The Private Journal Of Aaron Burr, Vol. 1 Of 2: Reprinted In Full From The Original Manuscript In The Library Of Mr. William K. Bixby, Of St., Louis, ... Notes, And Glossary (Classic Reprint)
Excerpt from The Private Journal of Aaron Burr, Vol. 1 of 2: Reprinted in Full From the Original Manuscript in the Library of Mr. William K. Bixby, of St., Louis, Mo;, With an Introduction, Explanatory Notes, and GlossaryIn 1783 Colonel Burr removed to New York city and soon shared with Alexander Hamilton the most important law business of the metropolis. One of their contemporaries thus compared ...
Paperback: 532 pages
Publisher: Forgotten Books (February 9, 2017)
Product Dimensions: 6 x 1.2 x 9 inches
Amazon Rank: 1545738
Format: PDF ePub fb2 TXT fb2 ebook
- Unknown Author pdf
- Unknown Author ebooks
- 9781332347483 epub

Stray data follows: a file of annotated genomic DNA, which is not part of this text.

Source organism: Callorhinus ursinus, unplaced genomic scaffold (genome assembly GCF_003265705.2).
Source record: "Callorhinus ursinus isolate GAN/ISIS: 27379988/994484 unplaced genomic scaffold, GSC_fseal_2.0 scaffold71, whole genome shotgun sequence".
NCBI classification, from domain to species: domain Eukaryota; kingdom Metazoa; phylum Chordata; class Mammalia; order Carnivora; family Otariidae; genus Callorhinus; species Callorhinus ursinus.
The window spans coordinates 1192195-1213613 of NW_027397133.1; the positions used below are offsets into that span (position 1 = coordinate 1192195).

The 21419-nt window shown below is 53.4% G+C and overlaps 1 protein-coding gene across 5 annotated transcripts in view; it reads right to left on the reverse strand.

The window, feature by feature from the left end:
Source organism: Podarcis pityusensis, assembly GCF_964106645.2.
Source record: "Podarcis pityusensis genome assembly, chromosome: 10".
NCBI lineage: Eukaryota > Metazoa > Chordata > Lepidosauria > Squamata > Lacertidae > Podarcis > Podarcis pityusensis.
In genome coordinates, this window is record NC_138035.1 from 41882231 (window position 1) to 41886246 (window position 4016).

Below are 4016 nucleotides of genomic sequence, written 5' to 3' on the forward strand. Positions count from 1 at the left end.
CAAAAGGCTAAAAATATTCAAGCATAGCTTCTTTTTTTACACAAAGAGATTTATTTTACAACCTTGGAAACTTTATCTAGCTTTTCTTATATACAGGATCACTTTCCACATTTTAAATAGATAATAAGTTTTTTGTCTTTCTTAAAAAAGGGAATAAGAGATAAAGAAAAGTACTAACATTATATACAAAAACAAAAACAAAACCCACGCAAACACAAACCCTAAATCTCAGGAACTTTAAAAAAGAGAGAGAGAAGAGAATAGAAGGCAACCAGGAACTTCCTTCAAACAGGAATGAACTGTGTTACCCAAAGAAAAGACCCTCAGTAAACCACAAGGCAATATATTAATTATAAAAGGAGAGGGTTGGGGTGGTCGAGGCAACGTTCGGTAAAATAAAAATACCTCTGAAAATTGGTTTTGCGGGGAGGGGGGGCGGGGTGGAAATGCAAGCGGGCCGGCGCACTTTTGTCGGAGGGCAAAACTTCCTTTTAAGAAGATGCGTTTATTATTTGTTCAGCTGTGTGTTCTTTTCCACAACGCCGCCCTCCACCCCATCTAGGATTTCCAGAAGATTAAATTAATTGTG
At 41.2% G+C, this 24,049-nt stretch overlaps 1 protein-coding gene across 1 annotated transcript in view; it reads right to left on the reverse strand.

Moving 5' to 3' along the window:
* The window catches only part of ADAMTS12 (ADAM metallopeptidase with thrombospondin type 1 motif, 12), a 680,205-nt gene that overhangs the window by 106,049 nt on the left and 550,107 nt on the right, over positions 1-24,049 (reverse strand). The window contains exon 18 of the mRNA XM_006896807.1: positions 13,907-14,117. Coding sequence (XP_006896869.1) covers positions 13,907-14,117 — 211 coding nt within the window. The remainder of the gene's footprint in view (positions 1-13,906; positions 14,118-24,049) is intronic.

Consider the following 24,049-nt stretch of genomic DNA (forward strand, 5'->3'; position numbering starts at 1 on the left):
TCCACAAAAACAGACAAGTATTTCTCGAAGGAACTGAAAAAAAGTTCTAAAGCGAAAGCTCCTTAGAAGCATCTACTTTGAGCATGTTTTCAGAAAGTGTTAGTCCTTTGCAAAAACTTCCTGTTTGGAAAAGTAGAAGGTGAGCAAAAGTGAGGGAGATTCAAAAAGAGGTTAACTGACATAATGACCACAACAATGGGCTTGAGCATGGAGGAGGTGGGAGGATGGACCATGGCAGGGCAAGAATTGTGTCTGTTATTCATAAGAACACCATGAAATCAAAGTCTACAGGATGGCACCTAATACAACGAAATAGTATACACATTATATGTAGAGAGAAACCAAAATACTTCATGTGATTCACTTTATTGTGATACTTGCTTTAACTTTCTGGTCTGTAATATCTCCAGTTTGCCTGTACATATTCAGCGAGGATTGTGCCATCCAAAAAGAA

- epub ebooks
- 978-1332347483 pdf
lawyer and a scholar, Burr was not inferior to Hamilton. His reasoning powers were at least equal. Their modes of argument were very different. Hamilton was very diffuse and wordy. His words were well chosen, and his sentences so finely formed into a swelling current, that the bearer would be captivated. The listener would admire if he was not convinced. Burr's arguments were generally methodized and compact. I used to say of them when they were rivals at the bar, that Burr would say as much in half an hour as Hamilton in two hours. Burr was terse and convincing, while Hamilton was flowing and rapturous. They were much the greatest men in this state, and perhaps the greatest men in the United States.About the PublisherForgotten Books publishes hundreds of thousands of rare and classic books. Find more at www.forgottenbooks.comThis book is a reproduction of an important historical work. Forgotten Books uses state-of-the-art technology to digitally reconstruct the work, preserving the original format whilst repairing imperfections present in the aged copy. In rare cases, an imperfection in the original, such as a blemish or missing page, may be replicated in our edition. We do, however, repair the vast majority of imperfections successfully; any imperfections that remain are intentionally left to preserve the state of such historical works.